Campbell, Earl C.
Cason, Floyd . . . — — Map (db m53844) WM
Created by state legislature on December 1, 1868 from territory taken from Cherokee, DeKalb, Marshall, Blount, St. Clair and Calhoun Counties, having originally been formed December 7, 1866 as Baine County in honor of Confederate hero David W. . . . — — Map (db m83735) HM
Through the efforts of local citizens, Benny Dean and Floyd Beddingfield, the City of Gadsden obtained this facility from American Legion Post Number 5 in 1985. Built in 1935, the amphitheater seats 1600 persons. Designed by local architect, Paul W. . . . — — Map (db m83736) HM
Built of local sandstone in 1935 on land obtained from the American Legion Post No. 5 this municipal amphitheatre seating about 1600 was constructed for staging theatrical and sporting events. Gadsden architect Paul W. Hofferbert designed the . . . — — Map (db m39140) HM
This Italianate brick commercial structure with a cast-iron storefront on the first floor is significant for its 24 year association with Gadsden’s principal newspaper. It was constructed in 1904 to house The Gadsden Times-News, which was . . . — — Map (db m39217) HM
In the early 1840’s, John S. Moragne, along with Gabriel and Joseph Hughes, began surveying for a city on the banks of the Coosa River near the settlement of Double Springs. The new city would be located on 120 acres of land at the . . . — — Map (db m39139) HM
Built in 1886 for Edward Tracy Hollingsworth, a prominent merchant and banker, this two-story Victorian - style house with mansard roof is one of the few surviving examples of late-nineteenth century architecture in Gadsden. The original complex . . . — — Map (db m39134) HM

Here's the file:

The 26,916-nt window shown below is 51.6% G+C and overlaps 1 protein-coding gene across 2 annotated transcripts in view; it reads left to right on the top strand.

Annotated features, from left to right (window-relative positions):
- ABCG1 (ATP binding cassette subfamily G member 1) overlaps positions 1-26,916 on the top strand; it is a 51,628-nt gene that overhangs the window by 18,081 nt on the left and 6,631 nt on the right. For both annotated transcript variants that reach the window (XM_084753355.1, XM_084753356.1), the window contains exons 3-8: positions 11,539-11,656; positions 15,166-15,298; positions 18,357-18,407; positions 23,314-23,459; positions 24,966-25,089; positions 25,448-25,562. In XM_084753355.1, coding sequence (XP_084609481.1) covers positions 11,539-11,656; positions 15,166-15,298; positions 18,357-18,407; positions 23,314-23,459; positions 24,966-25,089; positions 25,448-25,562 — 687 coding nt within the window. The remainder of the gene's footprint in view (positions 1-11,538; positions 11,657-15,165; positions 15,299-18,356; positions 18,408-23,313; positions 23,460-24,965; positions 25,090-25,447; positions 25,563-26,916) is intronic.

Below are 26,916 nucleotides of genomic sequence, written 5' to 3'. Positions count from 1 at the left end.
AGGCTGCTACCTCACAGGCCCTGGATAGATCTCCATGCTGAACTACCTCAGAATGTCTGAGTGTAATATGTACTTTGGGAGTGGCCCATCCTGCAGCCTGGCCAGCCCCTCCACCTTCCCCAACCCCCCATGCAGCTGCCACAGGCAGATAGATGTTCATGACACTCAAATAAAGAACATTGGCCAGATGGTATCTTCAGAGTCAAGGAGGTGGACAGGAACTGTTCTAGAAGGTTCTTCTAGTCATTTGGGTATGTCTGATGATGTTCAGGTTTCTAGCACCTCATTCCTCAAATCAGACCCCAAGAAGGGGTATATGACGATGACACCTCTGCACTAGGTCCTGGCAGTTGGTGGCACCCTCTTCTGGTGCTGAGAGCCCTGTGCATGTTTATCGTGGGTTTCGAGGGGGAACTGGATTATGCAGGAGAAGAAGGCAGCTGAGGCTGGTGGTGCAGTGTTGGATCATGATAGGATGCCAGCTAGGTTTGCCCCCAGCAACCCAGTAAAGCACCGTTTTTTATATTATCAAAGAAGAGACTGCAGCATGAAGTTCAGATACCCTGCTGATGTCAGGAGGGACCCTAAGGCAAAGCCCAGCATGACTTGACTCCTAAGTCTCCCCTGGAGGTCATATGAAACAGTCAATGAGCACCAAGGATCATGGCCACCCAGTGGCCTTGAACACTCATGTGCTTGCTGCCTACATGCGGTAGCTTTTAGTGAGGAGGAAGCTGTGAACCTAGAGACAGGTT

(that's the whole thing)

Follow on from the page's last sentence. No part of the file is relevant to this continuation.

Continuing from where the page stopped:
On Loyalty Day this 30th day of April, 1967, we do pay honor and tribute to a great American
- Paul Harvey -
a man who has contributed much toward making this nation and especially Gadsden a better place to live. We salute a true champion of . . . — — Map (db m83737) HM
On January 25, 1925 the Sisters acquired the 25 - bed Gadsden General Hospital on Chestnut Street and renamed it Holy Name of Jesus Hospital. The Hospital grew under the leadership of the Founders, Father Thomas A. Judge, C. M. and Mother Mary . . . — — Map (db m39141) HM
White settlers in the hills of Virginia, Kentucky, Tennessee, North Carolina, and South Carolina pushed the Cherokee Indian tribes into North Alabama. The Cherokee in turn encroached upon Creek Territory. There were sporadic battles between the . . . — — Map (db m83738) HM
In the middle of the night on February 11, 1906, a large white mob abducted Bunk Richardson from the Etowah County Jail in Gadsden and lynched him. In July 1905, three men were accused of rape and murder of a white woman. Bunk Richardson was not . . . — — Map (db m116817) HM
The North Alabama Conference of the United Methodist Church was organized on this site in the Methodist Episcopal Church, South of Gadsden, Alabama
November 16, 1870
Bishop Robert Paine, presiding
The Centennial Convocation of the Conference . . . — — Map (db m83739) HM
The surrounding area and this well was part of Turkey’s Town, once a capital of the proud Cherokee Nation. Chief Turkey was the principal chief during the late 1700’s.
On October 25, 1864, the Turkey Town Valley Expedition of the XV Corps Union . . . — — Map (db m83740) HM
This is the site of the family home of Gadsden native General William Luther Sibert who played a major role in the construction of the Panama Canal. While serving in the U.S. Army Corps of Engineers, he was appointed chief engineer for the Atlantic . . . — — Map (db m39253) HM
On the night of May 2nd and the morning of May 3rd, 1863, John Wisdom rode 67 miles, from Gadsden, Ala. To Rome, Ga. Under very harassing conditions, to warn the citizens of Col. A. D. Streight’s proposed march to burn and sack the city, Rome being . . . — — Map (db m41001) HM